I had a chance yesterday to take a ride in and drive GM’s newest and acclaimed Crossover SUV, the GMC Acadia. It was fun to drive, handled well and is part of GM’s bid to build attractive luxury SUVs downsized from its mainstay Yukon. I liked the Acdia. The 275 hp V-6 in the AWD model boasts 16/22 MPG and the 2007 I rode in was full from electronics, from rear seat DVD players to OnStar. The onboard computer says we were averaging 20.6 MPG on a secondary two-way highway in a blizzard and then a driving rain. We did get stuck in about 18 inches of plowed snow and had to dig out, but any vehicle with a mere 7.4 inches of ground clearance would have gotten hung up.
What seriously bugged me about the car was the windshield defroster and the back seat. The defroster only defogged the middle of the windshield unless you run it full tilt for 20 minutes, raising the cabin temparture to 95. The vehicle’s owner and wife were upset enough about this as a safety issue and were planning to write the dealer. The car had no ports to clear the left-most fifth of the windshield. How could GM overlook this when this car was built for snow and foul weather!?
The backseat bench is scarely 14-inches deep, thus providing very little support for an adult passenger’s upper legs. Kids probably wouldn’t notice, but I was squirmy and uncomfortable for our three-hour trip home from a ski area in New Hampshire.My guess is they skimped on the back seat to provide more leg room in an otherwise cramped setting. A deeper bench would have eaten up leg room.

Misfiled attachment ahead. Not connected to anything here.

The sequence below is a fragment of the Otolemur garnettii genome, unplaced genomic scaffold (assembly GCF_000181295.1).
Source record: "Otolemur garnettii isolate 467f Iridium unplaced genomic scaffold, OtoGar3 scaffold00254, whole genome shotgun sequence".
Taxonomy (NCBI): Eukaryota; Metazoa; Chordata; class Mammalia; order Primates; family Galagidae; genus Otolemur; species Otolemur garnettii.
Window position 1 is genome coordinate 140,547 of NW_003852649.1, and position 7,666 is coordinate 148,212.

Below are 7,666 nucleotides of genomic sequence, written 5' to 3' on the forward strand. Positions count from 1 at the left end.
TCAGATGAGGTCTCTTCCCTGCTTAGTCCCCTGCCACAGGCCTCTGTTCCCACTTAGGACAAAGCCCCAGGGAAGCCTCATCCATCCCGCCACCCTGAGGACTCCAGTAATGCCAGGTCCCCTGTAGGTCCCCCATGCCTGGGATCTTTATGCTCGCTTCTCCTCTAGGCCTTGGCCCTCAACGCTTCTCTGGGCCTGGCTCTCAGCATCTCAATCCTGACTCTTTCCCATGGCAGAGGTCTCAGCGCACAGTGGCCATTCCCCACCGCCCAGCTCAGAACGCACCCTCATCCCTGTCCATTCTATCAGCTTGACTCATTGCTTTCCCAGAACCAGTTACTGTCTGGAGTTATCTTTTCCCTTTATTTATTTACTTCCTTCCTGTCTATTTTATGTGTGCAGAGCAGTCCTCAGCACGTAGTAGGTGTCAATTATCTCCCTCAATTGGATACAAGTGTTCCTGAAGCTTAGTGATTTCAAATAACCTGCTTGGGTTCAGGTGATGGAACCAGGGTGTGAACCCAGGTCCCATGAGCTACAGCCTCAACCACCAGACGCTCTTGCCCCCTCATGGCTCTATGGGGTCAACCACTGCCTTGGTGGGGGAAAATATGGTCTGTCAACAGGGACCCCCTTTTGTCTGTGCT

Those two negatives aside, the Acadia is handsome, well-built, adept in snow and fun to drive. But after taking a lot of bumps from ice ruts in the road, riding in a car seemed like a magic carpet ride. Maybe my age is showing.
Truchard will be presented the award at the 2014 Golden Mousetrap Awards ceremony during the co-located events Pacific Design & Manufacturing, MD&M West, WestPack, PLASTEC West, Electronics West, ATX West, and AeroCon.
Robots that walk have come a long way from simple barebones walking machines or pairs of legs without an upper body and head. Much of the research these days focuses on making more humanoid robots. But they are not all created equal.
The IEEE Computer Society has named the top 10 trends for 2014. You can expect the convergence of cloud computing and mobile devices, advances in health care data and devices, as well as privacy issues in social media to make the headlines. And 3D printing came out of nowhere to make a big splash.
For industrial control applications, or even a simple assembly line, that machine can go almost 24/7 without a break. But what happens when the task is a little more complex? That’s where the “smart” machine would come in. The smart machine is one that has some simple (or complex in some cases) processing capability to be able to adapt to changing conditions. Such machines are suited for a host of applications, including automotive, aerospace, defense, medical, computers and electronics, telecommunications, consumer goods, and so on. This discussion will examine what’s possible with smart machines, and what tradeoffs need to be made to implement such a solution.